Kathy asked if you could use cheddar cheese in the souffle. You can indeed. Any type of cheese would do well. Cheddar is often better priced than most other varieties and would decrease the cost of the dish still further. I've never made any other type than cheddar myself!
Lena, Souffles are no more difficult than many other tasks we tackle nor so temperamental as we might have been led to believe either. It's a good stretch for any cook to try one once or twice. I still haven't made the one I meant to make, but I will and I'll try to take photos when I do.
My first weekly menu plan Rhonda I like the sweet/salty of the Sweet N Saltines recipe. I have done this with grahams and that works nicely. I have a similar recipe that has oatmeal in it and that is put atop the graham crackers and then chocolate chips go on top of that. I'll have to dig and find that recipe. Every single time I make it, those cookies disappear fast.
Karla, so glad to see you stopping in...That new porch has only one fault: it makes the front porch look terribly cluttered and shabby. We are planning to do some reno work on it but in the meantime, I've told John we must paint it and freshen it up.
Week two menu Lena asked about Red, Black and Blue salad. That's actually my take on a steak house salad. It's blackened steak (peppered steak in some restaurants), tomatoes on lettuce with a chunky blue cheese dressing. It's filling without being terribly heavy and is a good way to use up a bit of rare roast beef as well as steak.
Pam and Sarah both got inspired by spring projects. I wish I could say I've done the same!
Week three menu Sarah spoke of doing a family cookbook for her children. I had that same thought some time ago but my children are like myself: they get in the kitchen and experiment and create their own recipes and don't want any of mine. They have the important one: my homemade brownie recipe. She also mentions handwritten recipes: I have Granny's poundcake recipe and Grandmama's Indian Warpath cake recipe in their handwriting. I consider them treasures.
Dawn, swipe away at menu ideas. John reminded me of a coleslaw we had in St. Augustine last year: it had pineapple chunks in it. It was really good, and a little unusual. I think that would compliment a pot pie nicely.
Week four menu Forget the menu! This was the post where Angela offered to come sew the valances for me. All the incentive I needed was that little threat, lol.
First Coffee Chat I was pleased to hear how many of you appreciate being alone and in complete (or as nearly as we know it these days) quiet. I too find those days very productive in many ways and beneficial. I have found that I must be increasingly selfish with these days as some determine that if John isn't home then I have no real need of that alone time! Not true. For me it is very necessary. I am an introvert by nature, I seldom, as I've stated, lack for work or tasks.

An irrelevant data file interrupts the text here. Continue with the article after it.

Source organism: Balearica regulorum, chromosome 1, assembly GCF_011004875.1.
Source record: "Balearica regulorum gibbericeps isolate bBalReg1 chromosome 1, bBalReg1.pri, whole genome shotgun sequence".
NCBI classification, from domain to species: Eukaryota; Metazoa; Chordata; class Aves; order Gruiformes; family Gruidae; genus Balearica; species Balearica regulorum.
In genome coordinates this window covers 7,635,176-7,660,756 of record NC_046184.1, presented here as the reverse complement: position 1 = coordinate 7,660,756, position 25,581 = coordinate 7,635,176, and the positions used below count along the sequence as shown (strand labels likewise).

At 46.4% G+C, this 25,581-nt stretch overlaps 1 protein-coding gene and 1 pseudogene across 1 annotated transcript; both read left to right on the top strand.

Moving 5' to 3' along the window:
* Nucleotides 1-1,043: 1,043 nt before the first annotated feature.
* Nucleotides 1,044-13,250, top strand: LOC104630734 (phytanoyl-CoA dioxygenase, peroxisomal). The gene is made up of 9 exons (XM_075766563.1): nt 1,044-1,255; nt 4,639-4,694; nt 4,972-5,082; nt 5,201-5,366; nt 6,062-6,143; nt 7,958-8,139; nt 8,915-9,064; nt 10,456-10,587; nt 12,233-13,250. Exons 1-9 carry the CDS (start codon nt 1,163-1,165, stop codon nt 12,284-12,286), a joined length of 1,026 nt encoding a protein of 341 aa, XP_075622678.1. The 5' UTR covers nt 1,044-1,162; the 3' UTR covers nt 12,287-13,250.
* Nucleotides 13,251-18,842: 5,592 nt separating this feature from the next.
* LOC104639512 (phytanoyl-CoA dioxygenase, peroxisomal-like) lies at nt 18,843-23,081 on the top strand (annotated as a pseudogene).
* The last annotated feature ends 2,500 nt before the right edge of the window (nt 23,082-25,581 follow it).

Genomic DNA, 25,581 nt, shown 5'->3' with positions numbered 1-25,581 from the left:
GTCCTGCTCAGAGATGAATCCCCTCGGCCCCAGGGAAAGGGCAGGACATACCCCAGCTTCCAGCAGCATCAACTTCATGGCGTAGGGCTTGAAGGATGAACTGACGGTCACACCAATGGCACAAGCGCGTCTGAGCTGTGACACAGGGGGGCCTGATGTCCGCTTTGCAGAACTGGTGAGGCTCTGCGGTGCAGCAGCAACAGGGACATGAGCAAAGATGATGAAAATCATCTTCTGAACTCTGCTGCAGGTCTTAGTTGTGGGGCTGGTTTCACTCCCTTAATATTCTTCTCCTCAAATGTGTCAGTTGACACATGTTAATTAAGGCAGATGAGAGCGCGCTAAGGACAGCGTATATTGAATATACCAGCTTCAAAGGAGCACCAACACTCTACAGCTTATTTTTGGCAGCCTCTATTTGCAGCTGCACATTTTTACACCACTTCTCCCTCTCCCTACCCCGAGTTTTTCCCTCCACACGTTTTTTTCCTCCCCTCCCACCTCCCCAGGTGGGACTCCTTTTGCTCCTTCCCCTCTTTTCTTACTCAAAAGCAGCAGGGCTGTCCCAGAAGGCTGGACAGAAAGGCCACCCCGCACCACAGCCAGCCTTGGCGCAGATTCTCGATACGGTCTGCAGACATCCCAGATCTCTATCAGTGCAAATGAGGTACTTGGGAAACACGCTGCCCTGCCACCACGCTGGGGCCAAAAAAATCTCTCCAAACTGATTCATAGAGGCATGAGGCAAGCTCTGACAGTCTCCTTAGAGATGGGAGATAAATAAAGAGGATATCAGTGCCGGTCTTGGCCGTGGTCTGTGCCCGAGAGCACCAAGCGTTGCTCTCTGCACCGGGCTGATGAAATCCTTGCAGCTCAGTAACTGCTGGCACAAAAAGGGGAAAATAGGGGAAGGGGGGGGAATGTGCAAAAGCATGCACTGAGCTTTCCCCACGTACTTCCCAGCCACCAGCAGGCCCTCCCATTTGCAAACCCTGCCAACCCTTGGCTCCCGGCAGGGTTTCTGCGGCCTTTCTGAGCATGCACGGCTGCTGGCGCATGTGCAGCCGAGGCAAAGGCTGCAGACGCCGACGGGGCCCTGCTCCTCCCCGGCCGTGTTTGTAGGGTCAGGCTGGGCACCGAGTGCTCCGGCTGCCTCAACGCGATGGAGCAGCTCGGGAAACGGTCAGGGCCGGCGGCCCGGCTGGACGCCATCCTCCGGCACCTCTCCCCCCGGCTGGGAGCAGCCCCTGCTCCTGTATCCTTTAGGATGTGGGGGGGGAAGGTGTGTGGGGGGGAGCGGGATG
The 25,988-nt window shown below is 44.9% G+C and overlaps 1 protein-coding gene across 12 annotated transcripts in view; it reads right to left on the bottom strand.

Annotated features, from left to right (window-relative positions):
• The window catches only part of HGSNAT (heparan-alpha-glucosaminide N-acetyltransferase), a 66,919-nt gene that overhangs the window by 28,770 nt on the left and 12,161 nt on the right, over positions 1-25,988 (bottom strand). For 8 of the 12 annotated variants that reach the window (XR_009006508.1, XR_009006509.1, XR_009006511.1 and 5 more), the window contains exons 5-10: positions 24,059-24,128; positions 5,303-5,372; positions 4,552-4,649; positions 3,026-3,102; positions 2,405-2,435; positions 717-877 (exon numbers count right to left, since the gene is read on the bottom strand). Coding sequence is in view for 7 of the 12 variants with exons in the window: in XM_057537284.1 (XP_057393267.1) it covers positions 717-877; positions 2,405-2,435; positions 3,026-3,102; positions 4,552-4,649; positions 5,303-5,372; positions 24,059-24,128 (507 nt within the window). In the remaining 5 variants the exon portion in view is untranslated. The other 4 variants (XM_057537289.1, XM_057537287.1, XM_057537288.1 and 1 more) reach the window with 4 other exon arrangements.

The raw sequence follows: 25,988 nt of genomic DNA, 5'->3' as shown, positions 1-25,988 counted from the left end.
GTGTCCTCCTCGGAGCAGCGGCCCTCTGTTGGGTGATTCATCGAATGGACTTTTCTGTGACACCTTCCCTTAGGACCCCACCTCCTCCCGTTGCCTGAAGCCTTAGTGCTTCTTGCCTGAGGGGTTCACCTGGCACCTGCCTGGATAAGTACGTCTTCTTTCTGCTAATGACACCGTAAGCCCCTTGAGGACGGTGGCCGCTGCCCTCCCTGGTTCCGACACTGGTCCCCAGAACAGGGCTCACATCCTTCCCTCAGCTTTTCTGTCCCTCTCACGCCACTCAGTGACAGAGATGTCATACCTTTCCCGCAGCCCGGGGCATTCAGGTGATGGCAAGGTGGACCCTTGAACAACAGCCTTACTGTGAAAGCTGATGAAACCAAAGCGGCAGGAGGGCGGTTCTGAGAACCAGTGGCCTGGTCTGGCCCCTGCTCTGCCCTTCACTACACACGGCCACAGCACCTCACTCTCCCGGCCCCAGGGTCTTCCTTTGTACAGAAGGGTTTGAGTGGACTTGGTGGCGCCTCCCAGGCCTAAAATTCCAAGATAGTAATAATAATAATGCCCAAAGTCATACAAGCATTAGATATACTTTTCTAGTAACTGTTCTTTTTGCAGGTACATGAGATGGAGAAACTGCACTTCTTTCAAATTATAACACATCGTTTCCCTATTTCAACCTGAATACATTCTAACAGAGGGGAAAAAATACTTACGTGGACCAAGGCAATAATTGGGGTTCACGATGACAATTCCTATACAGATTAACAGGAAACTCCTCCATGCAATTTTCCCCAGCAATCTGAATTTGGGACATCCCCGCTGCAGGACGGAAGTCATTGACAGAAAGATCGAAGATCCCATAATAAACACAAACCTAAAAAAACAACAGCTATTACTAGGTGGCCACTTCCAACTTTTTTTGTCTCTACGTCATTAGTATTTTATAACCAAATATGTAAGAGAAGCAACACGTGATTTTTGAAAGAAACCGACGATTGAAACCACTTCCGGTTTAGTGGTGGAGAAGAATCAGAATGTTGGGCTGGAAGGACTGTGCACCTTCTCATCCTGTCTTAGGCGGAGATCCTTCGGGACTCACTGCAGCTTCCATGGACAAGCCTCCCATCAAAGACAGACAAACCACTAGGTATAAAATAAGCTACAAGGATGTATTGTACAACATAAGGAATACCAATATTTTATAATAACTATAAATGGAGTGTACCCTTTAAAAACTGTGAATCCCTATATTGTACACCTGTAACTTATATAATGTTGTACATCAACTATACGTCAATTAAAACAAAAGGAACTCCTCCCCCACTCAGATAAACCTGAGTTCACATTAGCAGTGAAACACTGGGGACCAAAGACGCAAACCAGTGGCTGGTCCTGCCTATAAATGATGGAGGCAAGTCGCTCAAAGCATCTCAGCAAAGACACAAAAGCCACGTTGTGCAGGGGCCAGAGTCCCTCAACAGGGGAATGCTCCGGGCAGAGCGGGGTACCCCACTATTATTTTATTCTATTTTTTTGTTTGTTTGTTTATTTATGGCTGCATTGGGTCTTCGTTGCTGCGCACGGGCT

Harvest post Sarah our pay period is every other week and that is indeed our reasoning behind halving our payments. Were we to be paid once a week we'd divide them into quarter payments.
Lena our system is John's doing. We've only had one problem in paying bills this way. For many years, John actually wrote out a check each pay period for half a payment, so every one of the people we owed money to got two checks. Our former mortgage company found this method confusing in the extreme for some reason and we found we were not being credited properly for payments, nor were correct amounts being applied to principal when we paid extra, etc. It was all straightened out due to the efforts of one zealous clerk determined to set it straight and an agreement with a manager to send just one check thereafter. In the end we decided to make the half payments on paper and send out one check for all our bills. Given the cost of checks these days the mortgage company's problems proved to be a blessing disguised.
Poem Dear Kathy! I never meant to make you cry over that poem, but I so understand. My son referred to John and I as 'ex-parents' one day while visiting and while it made us chuckle it cut a bit, too. Gracious goodness if that boy knew all the prayer and worry and biting of tongues and real seeking to give the very best advice we can when asked (and only when asked!)...well 'ex-' hardly fits. But I got what he was trying to say in that we're not hands on parenting 24/7 as we did once upon a time. I miss it some myself, but I've said many times that their troubles at 2 are hardly worth comparing to their troubles after 20!
In Shabat Thoughts I shared my observations about learning the Jewish feasts and faith and incorporating it into my Christian faith. As Glenda points out when Jesus returns He will expect us to participate in the feasts with Him.
Sarah asked if we followed dietary restrictions due to our faith. The answer is No and Yes. Over the years, I found we were eating a great deal of pork because it was cheap and inexpensive. As time went on, I just grew to dislike it and I mean that sincerely. By the time we'd become Messianics we pretty much had cut out all pork except bacon and sausage. Then we read in Exodus what dietary restrictions God had placed His people under. We went into prayer over this matter and in a matter of weeks we felt we should give up pork, catfish, shellfish. That is not to say that I've never ever again eaten anything considered unclean. I have done so consciously only once when someone prepared a meal especially for me and several times I found out later that a recipe contained an item I wasn't supposed to eat. I took note and avoided those in future. And yes, it is a good step to take, easily done on your own without making a fuss or show of what you're doing.
There are interpretations of Acts 10 where Peter is given the vision of all kinds of foods being lowered from heaven on a sheet which end that passage saying "this signaled that all foods had been made clean." That is not a true interpretation of the Hebrew of that passage. In fact, that line is not included in Hebrew works at all. The true meaning of that passage is that all people, from all walks of life, were to be included in the plan of salvation.
I was recently told by someone that a Jewish friend shared with her that the only reason for the dietary restrictions was due to diseases inherent in the foods at that time. I do not believe that is factual either. It is true that as you read through the restrictions and commandments many do pertain to cleanliness and avoiding the spread of disease, but foods are included in that area only as a precaution against eating animals that died due to illness or unexplained reasons.
Overall, reading the dietary restrictions, you'll note that most often these are just good health ideals anyway. Most of the foods restricted are high in cholesterol or create other health problems.
Well that winds up our round up of comments and queries for the month of April. I look forward to reading comments on May posts.